By John Manning, International Banker
In its latest attempt to bring inflation down from 40-year highs, the U.S. Federal Reserve (the Fed) announced on Wednesday that it would raise its benchmark federal funds rate by three-quarters of a percentage point. In so doing, the rate hike is the sharpest since 1994.
Indeed, the Fed could not have been clearer that it is solely focused on bringing inflation down. “The Committee seeks to achieve maximum employment and inflation at the rate of 2 percent over the longer run. In support of these goals, the Committee decided to raise the target range for the federal funds rate to 1‑1/2 to 1-3/4 percent and anticipates that ongoing increases in the target range will be appropriate,” the Fed’s rate-setting Federal Open Market Committee (FOMC) stated in the decision’s accompanying press release. “In addition, the Committee will continue reducing its holdings of Treasury securities and agency debt and agency mortgage-backed securities, as described in the Plans for Reducing the Size of the Federal Reserve’s Balance Sheet that were issued in May. The Committee is strongly committed to returning inflation to its 2 percent objective.”
Prior to the announcement, it appeared that the Fed would continue boosting rates at a pace of 0.5 percent, as it had strongly signalled it would do leading up to its September meeting. The US central bank raised rates by 25 basis points in March and then by 0.5 percent in May. But last week’s Department of Labor figures, showing that annual inflation had accelerated in May to 8.6 percent—a rate last seen in 1981—has prompted policymakers to move more aggressively to slow economic growth and prevent runaway prices.
“The federal funds rate, even after this move, is at 1.6%,” Fed Chair Jerome Powell said. “The committee is moving rates up expeditiously to more normal levels, and we came to the view that we’d like to do a little more front-end loading on that.” Powell also stated that he is now committed to raising rates to more “normal” levels, having justified Wednesday’s 0.75-percent hike on the basis that “strong action” was necessary to facilitate price stability.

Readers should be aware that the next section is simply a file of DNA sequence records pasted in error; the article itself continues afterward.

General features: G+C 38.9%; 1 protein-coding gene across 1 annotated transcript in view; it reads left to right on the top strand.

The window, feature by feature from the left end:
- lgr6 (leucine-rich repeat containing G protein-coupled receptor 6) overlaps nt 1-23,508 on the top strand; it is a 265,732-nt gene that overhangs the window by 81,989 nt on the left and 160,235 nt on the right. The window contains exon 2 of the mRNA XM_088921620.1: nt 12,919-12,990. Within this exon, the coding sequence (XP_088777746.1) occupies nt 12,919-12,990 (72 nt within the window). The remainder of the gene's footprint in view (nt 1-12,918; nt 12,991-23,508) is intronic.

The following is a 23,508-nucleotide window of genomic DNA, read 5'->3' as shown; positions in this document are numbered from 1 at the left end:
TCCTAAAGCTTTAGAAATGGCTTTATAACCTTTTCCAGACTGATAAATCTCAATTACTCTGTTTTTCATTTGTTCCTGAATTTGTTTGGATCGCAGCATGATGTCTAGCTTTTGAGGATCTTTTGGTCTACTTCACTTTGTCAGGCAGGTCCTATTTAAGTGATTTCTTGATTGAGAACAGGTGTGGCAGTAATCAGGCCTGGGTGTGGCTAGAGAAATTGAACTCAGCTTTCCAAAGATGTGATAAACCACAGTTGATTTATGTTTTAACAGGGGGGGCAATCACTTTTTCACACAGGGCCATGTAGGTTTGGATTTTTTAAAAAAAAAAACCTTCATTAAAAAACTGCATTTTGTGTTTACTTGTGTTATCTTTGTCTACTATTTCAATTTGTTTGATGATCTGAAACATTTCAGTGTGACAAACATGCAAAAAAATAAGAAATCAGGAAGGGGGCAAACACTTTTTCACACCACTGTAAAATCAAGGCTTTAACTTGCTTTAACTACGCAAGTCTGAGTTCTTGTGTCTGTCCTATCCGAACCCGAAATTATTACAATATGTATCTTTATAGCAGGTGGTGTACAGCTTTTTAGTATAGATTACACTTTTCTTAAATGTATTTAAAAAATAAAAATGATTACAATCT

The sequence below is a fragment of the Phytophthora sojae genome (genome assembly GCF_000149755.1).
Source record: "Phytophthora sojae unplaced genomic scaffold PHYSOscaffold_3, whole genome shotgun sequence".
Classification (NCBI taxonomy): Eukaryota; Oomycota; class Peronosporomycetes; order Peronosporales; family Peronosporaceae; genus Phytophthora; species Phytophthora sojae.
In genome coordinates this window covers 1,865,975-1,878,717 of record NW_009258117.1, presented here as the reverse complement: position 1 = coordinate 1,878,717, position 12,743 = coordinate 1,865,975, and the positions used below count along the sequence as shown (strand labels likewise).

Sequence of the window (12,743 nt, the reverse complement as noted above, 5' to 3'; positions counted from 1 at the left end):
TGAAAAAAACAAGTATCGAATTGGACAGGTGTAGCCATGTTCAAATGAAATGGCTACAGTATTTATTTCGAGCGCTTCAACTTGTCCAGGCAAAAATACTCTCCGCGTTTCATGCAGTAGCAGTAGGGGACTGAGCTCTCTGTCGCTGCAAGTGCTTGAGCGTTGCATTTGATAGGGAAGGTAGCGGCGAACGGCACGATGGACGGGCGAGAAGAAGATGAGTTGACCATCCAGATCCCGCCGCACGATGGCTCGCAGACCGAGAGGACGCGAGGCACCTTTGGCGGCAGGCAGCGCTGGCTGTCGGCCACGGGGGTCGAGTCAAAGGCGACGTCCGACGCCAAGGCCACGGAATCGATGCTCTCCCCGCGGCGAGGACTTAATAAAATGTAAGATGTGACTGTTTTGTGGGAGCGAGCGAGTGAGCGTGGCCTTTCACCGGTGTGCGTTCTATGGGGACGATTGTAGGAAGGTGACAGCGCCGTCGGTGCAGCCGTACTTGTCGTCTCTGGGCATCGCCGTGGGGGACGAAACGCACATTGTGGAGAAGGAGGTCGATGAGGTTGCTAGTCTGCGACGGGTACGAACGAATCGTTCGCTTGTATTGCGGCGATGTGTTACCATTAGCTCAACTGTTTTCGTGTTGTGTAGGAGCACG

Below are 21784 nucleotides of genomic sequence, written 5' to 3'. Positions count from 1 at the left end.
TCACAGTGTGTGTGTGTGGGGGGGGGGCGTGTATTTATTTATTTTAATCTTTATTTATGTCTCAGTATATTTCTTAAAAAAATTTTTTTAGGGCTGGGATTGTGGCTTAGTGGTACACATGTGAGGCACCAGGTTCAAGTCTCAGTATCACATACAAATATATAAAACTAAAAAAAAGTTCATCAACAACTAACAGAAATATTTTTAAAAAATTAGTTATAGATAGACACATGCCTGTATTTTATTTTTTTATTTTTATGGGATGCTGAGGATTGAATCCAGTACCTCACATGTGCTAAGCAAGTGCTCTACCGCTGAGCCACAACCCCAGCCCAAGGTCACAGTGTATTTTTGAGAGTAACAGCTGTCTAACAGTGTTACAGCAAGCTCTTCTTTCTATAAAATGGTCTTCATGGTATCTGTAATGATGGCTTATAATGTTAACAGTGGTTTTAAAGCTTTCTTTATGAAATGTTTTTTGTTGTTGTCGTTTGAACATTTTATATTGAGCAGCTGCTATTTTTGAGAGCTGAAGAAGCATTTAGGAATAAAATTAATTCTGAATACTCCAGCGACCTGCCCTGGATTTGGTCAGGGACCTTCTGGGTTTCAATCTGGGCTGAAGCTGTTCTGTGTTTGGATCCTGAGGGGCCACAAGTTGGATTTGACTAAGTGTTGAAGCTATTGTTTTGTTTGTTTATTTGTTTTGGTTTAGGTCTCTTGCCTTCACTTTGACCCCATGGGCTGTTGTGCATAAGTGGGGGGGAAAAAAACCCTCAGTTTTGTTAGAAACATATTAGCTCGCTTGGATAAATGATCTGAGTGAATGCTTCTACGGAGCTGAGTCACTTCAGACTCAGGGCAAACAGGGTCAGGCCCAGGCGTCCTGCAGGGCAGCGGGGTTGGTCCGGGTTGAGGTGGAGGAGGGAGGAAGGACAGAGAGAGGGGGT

But there is always the danger of hiking rates too aggressively to tame inflation and sending the US economy into recession. “We’re not trying to induce a recession right now, let’s be clear about that,” Powell added, whilst confirming that the FOMC seeks to achieve a “soft landing” for the economy by bringing inflation down to its 2-percent target whilst maintaining a strong labour market. “If you were to get inflation on its way down to 2%, and unemployment up to 4.1%, that’s still a historically low level…3.6% is historically low in the last century,” Powell added. “So a 4.1% unemployment rate, with inflation well on its way to 2%, I think that would be a successful outcome.”
But Powell also admitted that the pathways to accomplishing this task “have become much more challenging due to factors that are outside of our control…. The environment has become more difficult, clearly, in the last four or five months.” As such, the Fed seems to have acknowledged that an economic contraction may accompany its core pursuit of 2-percent inflation. “What Powell and the rest of the FOMC are saying is that restoring price stability is the primary focus—if they risk a mild recession, or a bumpy soft landing, that would still be successful,” Kathy Bostjancic, chief US economist at Oxford Economics, explained to the New York Times. “The focus is greatly on inflation right now.”
But while the risk of recession is undoubtedly elevated by opting for a more aggressive rate-tightening trajectory, the market seems to have welcomed this move. “Today’s announcement confirms the Fed’s commitment to fight the inflation battle more aggressively despite the potential aftermath from raising rates at such a rapid pace,” Allianz Investment Management’s senior investment strategist Charlie Ripley said, as quoted by CNBC. “Overall, Fed policy rates have been out of sync with the inflation story for some time and the aggressive hikes from the Fed should appease markets for the time being.”
According to the Fed’s latest projections released at the same time as the June rate announcement, interest rates should hit 3.4 percent by the end of the year before a more gradual monetary tightening sees a 3.8-percent rate by the end of 2023 and then an equally gradual loosening back to 3.4 percent a year later.